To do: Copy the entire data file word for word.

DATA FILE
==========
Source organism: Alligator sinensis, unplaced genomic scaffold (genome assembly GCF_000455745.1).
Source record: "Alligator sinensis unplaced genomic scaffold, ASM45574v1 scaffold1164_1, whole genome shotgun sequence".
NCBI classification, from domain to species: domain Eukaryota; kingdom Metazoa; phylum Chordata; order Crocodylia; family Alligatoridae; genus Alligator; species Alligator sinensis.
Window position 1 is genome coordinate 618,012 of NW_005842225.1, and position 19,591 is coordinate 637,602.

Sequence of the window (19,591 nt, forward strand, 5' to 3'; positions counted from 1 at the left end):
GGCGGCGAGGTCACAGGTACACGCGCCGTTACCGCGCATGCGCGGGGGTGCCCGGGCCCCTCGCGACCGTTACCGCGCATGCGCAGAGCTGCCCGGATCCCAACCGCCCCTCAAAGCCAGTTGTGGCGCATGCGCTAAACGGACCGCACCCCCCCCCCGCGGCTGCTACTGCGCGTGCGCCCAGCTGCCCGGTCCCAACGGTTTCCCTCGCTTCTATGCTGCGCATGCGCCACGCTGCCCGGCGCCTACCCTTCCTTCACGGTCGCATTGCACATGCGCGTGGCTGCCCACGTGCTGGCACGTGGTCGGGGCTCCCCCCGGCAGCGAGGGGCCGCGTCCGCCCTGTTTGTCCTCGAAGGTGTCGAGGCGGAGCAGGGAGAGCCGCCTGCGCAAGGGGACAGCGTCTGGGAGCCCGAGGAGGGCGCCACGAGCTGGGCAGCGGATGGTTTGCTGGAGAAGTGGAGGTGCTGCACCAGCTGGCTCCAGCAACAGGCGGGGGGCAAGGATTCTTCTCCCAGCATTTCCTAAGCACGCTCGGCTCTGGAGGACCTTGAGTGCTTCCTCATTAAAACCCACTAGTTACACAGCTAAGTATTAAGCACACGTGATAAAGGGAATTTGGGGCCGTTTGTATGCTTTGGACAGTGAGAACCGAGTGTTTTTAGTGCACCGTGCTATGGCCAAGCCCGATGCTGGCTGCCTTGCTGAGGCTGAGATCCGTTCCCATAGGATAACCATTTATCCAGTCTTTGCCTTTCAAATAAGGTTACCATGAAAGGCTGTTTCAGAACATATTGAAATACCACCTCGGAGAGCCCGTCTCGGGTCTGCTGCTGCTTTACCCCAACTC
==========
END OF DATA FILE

Source organism: Alligator sinensis, unplaced genomic scaffold (genome assembly GCF_000455745.1).
Source record: "Alligator sinensis unplaced genomic scaffold, ASM45574v1 scaffold1164_1, whole genome shotgun sequence".
NCBI classification, from domain to species: domain Eukaryota; kingdom Metazoa; phylum Chordata; order Crocodylia; family Alligatoridae; genus Alligator; species Alligator sinensis.
Window position 1 is genome coordinate 618,012 of NW_005842225.1, and position 19,591 is coordinate 637,602.

Sequence of the window (19,591 nt, forward strand, 5' to 3'; positions counted from 1 at the left end):
GGCGGCGAGGTCACAGGTACACGCGCCGTTACCGCGCATGCGCGGGGGTGCCCGGGCCCCTCGCGACCGTTACCGCGCATGCGCAGAGCTGCCCGGATCCCAACCGCCCCTCAAAGCCAGTTGTGGCGCATGCGCTAAACGGACCGCACCCCCCCCCCGCGGCTGCTACTGCGCGTGCGCCCAGCTGCCCGGTCCCAACGGTTTCCCTCGCTTCTATGCTGCGCATGCGCCACGCTGCCCGGCGCCTACCCTTCCTTCACGGTCGCATTGCACATGCGCGTGGCTGCCCACGTGCTGGCACGTGGTCGGGGCTCCCCCCGGCAGCGAGGGGCCGCGTCCGCCCTGTTTGTCCTCGAAGGTGTCGAGGCGGAGCAGGGAGAGCCGCCTGCGCAAGGGGACAGCGTCTGGGAGCCCGAGGAGGGCGCCACGAGCTGGGCAGCGGATGGTTTGCTGGAGAAGTGGAGGTGCTGCACCAGCTGGCTCCAGCAACAGGCGGGGGGCAAGGATTCTTCTCCCAGCATTTCCTAAGCACGCTCGGCTCTGGAGGACCTTGAGTGCTTCCTCATTAAAACCCACTAGTTACACAGCTAAGTATTAAGCACACGTGATAAAGGGAATTTGGGGCCGTTTGTATGCTTTGGACAGTGAGAACCGAGTGTTTTTAGTGCACCGTGCTATGGCCAAGCCCGATGCTGGCTGCCTTGCTGAGGCTGAGATCCGTTCCCATAGGATAACCATTTATCCAGTCTTTGCCTTTCAAATAAGGTTACCATGAAAGGCTGTTTCAGAACATATTGAAATACCACCTCGGAGAGCCCGTCTCGGGTCTGCTGCTGCTTTACCCCAACTC